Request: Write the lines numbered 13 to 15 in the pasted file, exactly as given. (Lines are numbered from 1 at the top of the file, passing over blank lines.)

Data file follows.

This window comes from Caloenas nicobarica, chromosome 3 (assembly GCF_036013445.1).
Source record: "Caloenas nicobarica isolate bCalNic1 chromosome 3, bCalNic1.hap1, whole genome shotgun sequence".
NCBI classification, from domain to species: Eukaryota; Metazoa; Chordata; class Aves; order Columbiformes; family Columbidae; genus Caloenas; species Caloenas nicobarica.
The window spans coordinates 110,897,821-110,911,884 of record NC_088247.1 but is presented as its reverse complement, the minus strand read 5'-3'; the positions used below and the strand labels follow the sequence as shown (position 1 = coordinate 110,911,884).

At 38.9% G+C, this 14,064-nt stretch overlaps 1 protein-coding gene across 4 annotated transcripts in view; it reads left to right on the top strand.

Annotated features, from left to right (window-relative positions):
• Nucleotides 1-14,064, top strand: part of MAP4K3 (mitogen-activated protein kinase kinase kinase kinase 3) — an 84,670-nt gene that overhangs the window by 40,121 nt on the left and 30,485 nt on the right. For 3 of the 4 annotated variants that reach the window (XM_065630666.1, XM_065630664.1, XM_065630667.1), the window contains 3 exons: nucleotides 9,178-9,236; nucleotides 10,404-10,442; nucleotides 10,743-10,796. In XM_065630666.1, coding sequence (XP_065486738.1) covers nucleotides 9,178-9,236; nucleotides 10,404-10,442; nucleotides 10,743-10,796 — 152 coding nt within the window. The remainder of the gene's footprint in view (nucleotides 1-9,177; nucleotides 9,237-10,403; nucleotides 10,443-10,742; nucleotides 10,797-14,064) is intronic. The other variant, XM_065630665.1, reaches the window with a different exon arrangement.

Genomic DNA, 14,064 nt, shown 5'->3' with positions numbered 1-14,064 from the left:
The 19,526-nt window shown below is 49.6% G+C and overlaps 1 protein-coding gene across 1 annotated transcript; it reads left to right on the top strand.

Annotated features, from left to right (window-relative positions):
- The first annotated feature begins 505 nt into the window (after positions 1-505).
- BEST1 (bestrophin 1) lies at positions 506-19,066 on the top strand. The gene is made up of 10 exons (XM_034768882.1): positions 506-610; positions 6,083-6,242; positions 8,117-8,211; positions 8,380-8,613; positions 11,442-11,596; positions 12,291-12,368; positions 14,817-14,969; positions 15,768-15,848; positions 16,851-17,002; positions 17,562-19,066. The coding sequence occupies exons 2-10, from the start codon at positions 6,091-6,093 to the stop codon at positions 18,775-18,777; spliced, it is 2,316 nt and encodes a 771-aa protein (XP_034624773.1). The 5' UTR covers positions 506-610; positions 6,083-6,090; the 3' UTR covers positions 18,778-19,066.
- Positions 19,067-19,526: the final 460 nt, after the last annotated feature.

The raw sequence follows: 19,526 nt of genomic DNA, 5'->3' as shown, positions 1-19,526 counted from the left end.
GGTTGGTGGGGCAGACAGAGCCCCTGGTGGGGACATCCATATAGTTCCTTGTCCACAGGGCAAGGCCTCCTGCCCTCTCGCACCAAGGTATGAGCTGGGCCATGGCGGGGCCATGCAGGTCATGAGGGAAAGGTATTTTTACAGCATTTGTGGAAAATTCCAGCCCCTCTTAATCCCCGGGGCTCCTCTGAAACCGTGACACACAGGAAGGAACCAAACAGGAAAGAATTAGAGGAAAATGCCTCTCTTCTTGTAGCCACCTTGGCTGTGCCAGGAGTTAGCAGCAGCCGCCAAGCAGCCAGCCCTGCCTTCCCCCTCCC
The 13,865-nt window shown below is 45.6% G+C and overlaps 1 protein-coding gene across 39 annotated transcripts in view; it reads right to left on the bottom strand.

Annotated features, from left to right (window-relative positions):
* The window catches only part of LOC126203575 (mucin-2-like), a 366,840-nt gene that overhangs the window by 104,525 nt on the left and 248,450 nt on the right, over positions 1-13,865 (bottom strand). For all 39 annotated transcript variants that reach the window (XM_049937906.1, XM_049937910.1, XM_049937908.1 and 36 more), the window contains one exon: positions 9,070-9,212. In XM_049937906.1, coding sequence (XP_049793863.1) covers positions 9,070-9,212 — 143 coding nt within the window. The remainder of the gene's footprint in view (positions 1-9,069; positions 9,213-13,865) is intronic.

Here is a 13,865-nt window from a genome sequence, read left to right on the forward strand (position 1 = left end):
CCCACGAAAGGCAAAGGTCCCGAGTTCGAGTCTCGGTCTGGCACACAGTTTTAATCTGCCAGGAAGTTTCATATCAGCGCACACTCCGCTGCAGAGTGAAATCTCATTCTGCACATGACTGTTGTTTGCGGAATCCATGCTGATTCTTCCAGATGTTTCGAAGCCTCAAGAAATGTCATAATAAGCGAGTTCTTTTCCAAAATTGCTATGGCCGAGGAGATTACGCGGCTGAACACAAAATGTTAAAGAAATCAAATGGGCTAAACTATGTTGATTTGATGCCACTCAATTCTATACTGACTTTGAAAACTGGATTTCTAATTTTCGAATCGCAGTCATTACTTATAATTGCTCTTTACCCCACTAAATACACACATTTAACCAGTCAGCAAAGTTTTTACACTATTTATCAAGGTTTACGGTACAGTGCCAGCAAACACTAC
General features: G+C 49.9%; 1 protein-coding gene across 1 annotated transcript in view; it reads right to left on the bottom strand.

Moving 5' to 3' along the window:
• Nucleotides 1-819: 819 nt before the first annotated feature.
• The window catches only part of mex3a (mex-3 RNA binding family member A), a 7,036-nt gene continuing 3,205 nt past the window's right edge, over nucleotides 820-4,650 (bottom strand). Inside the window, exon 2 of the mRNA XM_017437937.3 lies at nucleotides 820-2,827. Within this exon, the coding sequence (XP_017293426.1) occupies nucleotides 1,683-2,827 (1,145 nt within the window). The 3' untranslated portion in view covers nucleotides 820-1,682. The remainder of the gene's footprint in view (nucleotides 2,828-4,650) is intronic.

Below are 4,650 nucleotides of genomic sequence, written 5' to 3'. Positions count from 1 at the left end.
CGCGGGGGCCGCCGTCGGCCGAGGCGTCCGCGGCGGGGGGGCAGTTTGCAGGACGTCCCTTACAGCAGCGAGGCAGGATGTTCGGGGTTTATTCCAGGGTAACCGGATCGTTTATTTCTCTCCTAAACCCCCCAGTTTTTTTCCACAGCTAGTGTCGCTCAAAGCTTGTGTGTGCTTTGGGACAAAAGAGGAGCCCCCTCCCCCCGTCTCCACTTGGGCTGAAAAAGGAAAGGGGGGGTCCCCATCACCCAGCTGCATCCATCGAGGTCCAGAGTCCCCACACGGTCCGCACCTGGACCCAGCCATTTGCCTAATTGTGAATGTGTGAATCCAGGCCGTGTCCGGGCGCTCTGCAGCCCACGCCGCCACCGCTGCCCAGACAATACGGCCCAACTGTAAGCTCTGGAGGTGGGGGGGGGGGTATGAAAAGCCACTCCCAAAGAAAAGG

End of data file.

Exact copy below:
- Positions 19,067-19,526: the final 460 nt, after the last annotated feature.

The raw sequence follows: 19,526 nt of genomic DNA, 5'->3' as shown, positions 1-19,526 counted from the left end.
GGTTGGTGGGGCAGACAGAGCCCCTGGTGGGGACATCCATATAGTTCCTTGTCCACAGGGCAAGGCCTCCTGCCCTCTCGCACCAAGGTATGAGCTGGGCCATGGCGGGGCCATGCAGGTCATGAGGGAAAGGTATTTTTACAGCATTTGTGGAAAATTCCAGCCCCTCTTAATCCCCGGGGCTCCTCTGAAACCGTGACACACAGGAAGGAACCAAACAGGAAAGAATTAGAGGAAAATGCCTCTCTTCTTGTAGCCACCTTGGCTGTGCCAGGAGTTAGCAGCAGCCGCCAAGCAGCCAGCCCTGCCTTCCCCCTCCC